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I'm learning about animations/transitions with CSS3, but in this code the transition don't worked... why?

HTML:

<div id="test">
</div>

CSS:

#test {
    background-color: #333;
    background-image: -webkit-linear-gradient(top, #333, #666);
    width: 100px;
    height: 100px;
    -webkit-transition: background 1s linear;
}

#test:hover {
    background-image: -webkit-linear-gradient(top, #666, #999);
}

http://jsfiddle.net/LLRfN/

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possible duplicate of Webkit support for gradient transitions - seems like you're out of luck for now –  kapa Oct 17 '11 at 17:35
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4 Answers

up vote 1 down vote accepted

This works for me as it should intended. A couple things, this will only work in google chrome if you want it to work in other browsers:

Here is a generator

Here is an explanation

edit

Sorry I didn't realize there was a transition property in there. After doing some googling and trying some stuff out on my own, it is pretty clear that transitions on background gradients isn't possible... yet.

Here is a good article on how to get it to work with a little bit of a hack

http://nimbupani.com/some-css-transition-hacks.html

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1  
I use Chrome too and don't work the transition. –  Caio Tarifa Oct 17 '11 at 17:34
    
Nice technique! Thank you! –  Caio Tarifa Oct 17 '11 at 19:39
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Gradient transition can by done with little bit of "cheating". I am definitely not pro in css stuff (and I am new here so don't hate me fast :D ), but just place to divs on top of each other, one with opacity 1 and second with 0. (Each div has set different gradients) On hover, change opacity from 1 to 0 and vice versa.

Set timing function and however these divs are placed on each other z-index property do the rest. (Optimized for Safari) Maybe rookie way, but this works (surprisingly) perfectly:

 #divgradient1
    {
     z-index:-1;
     height:100px;
     background: -webkit-linear-gradient(90deg, red, blue);
     background: -o-linear-gradient(90deg, red, blue);
     background: -moz-linear-gradient(90deg, red, blue); 
     background: linear-gradient(90deg, red, blue);

     opacity:1;
     transition:background,opacity,z-index;
     -webkit-transition:background,opacity,z-index ;
     transition-duration: 1s;
     -webkit-transition-duration: 1s;
    }

 #divgradient1:hover{
    z-index:-1;
    opacity:0;        
    transition:background,opacity,z-index;
    -webkit-transition:background,opacity,z-index;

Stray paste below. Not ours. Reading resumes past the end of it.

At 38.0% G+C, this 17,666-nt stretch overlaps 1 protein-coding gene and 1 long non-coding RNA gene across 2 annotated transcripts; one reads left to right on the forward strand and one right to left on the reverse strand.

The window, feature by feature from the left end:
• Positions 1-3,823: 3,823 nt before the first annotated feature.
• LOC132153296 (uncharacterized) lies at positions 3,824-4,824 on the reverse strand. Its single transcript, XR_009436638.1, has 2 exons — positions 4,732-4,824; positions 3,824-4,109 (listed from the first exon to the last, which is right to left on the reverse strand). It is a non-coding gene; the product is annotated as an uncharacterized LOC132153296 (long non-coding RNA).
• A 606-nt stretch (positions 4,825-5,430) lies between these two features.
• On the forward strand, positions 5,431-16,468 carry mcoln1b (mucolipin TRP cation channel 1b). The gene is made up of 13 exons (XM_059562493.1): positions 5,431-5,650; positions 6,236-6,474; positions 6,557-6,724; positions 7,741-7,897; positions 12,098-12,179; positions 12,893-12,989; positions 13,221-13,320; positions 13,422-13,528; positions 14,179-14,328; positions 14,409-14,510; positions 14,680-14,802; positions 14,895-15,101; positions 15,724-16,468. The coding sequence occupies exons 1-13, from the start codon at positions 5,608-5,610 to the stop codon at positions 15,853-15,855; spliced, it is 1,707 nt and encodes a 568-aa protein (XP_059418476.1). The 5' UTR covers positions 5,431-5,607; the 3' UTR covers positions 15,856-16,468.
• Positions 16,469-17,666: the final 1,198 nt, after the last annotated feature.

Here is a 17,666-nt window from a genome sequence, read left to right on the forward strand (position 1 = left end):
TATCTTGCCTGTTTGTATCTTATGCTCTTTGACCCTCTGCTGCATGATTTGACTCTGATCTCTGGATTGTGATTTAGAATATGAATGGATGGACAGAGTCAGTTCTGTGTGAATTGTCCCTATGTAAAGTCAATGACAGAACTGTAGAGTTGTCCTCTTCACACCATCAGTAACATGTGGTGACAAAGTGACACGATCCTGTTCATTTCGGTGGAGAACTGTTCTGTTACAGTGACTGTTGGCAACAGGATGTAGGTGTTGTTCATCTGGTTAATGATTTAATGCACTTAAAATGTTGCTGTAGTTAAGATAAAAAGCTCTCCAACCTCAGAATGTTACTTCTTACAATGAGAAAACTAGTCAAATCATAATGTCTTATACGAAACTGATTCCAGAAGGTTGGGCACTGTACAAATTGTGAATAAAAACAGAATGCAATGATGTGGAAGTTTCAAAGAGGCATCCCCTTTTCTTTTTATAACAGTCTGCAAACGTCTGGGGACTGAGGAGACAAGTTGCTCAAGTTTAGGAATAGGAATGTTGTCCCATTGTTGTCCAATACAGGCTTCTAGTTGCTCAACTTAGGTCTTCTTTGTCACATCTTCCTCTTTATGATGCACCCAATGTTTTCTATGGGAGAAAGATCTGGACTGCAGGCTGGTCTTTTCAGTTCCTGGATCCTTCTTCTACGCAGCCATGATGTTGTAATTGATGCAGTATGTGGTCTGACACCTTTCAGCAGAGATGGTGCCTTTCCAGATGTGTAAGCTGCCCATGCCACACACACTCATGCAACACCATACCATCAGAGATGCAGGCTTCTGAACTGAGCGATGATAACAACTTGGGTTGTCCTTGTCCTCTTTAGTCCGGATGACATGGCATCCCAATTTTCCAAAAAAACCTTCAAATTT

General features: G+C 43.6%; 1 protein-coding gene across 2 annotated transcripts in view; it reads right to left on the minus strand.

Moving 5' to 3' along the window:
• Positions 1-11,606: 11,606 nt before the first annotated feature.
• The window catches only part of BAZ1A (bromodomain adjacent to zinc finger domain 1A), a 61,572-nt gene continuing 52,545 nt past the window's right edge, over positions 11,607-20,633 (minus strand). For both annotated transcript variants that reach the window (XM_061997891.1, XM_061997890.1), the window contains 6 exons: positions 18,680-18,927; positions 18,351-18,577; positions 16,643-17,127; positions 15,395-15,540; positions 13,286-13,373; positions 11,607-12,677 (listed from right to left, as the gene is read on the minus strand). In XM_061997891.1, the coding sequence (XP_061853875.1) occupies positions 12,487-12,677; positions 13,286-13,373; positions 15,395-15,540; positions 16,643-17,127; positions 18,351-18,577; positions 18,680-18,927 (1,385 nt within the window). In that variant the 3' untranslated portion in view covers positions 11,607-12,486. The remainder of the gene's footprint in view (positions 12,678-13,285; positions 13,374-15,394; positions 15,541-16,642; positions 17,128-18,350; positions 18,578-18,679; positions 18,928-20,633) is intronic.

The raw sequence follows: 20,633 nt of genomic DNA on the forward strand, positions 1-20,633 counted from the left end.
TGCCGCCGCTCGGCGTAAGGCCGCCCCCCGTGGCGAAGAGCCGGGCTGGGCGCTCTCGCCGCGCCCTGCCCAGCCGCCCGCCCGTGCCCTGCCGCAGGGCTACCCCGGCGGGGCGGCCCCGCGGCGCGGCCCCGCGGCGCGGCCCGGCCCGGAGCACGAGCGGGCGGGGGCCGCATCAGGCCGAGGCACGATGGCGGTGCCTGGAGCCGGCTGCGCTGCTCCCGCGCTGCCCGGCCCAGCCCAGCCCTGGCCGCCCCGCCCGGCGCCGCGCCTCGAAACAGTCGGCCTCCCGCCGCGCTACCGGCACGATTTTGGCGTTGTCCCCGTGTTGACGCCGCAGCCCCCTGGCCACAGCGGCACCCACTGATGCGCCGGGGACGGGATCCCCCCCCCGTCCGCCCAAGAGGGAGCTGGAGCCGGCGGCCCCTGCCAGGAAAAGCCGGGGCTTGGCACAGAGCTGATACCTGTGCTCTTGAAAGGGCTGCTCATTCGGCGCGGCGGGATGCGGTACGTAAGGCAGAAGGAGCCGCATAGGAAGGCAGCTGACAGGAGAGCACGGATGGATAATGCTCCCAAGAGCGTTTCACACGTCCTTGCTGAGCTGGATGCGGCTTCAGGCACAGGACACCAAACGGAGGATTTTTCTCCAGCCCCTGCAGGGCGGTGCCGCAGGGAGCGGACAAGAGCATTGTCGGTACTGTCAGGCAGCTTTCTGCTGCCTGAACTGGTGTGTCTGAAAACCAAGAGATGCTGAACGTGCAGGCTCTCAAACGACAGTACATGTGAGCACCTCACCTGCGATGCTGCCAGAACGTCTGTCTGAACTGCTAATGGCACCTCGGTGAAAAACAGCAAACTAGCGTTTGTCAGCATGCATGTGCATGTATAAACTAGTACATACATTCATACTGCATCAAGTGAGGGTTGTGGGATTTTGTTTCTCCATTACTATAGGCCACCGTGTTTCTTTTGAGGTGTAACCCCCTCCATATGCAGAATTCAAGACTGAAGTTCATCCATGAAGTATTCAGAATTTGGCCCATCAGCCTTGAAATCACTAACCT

transition-duration: 1s;
    -webkit-transition-duration: 1s;
    }


 #divgradient2:hover{
    opacity:1;
    z-index:2;
    background: -webkit-linear-gradient(-90deg, red, blue);
    background: linear-gradient(-90deg, red, blue);
    transition:background,opacity,z-index;
    -webkit-transition:background,opacity,z-index;
    transition-duration: 1s;
    -webkit-transition-duration: 1s; 
    }


 #divgradient2
    {
    z-index:1;
    opacity:0;
    height:100px;        
    background: -webkit-linear-gradient(-90deg, red, blue);
    background: linear-gradient(-90deg, red, blue);
    transition:background,opacity,z-index;
    -webkit-transition:background,opacity,z-index;
    transition-duration: 1s;
    -webkit-transition-duration: 1s;
    }

and whatever-it-should-look-like divs:

    <div id="divgradient1" style="position:absolute;width:100px;"></div>
    <div id="divgradient2" style="position:absolute;width:100px;"></div>
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It worked for me, Also I can point you to the CSS3 playground where you can check it on the fly

CSS3 Playground

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its working fine on me. have you wrapped the css file with tag?

<style>
#test {
background-color: #333;
background-image: -webkit-linear-gradient(top, #333, #666);
width: 100px;
height: 100px;
-webkit-transition: background 1s linear;
}

#test:hover {
background-image: -webkit-linear-gradient(top, #666, #999);
}
</style>
<div id="test">
</div>
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Realy?! I've tested in Chrome and Safari but don't the transition effect don't worked ): –  Caio Tarifa Oct 17 '11 at 17:40
    
tested in chrome :) –  GianFS Oct 18 '11 at 12:16
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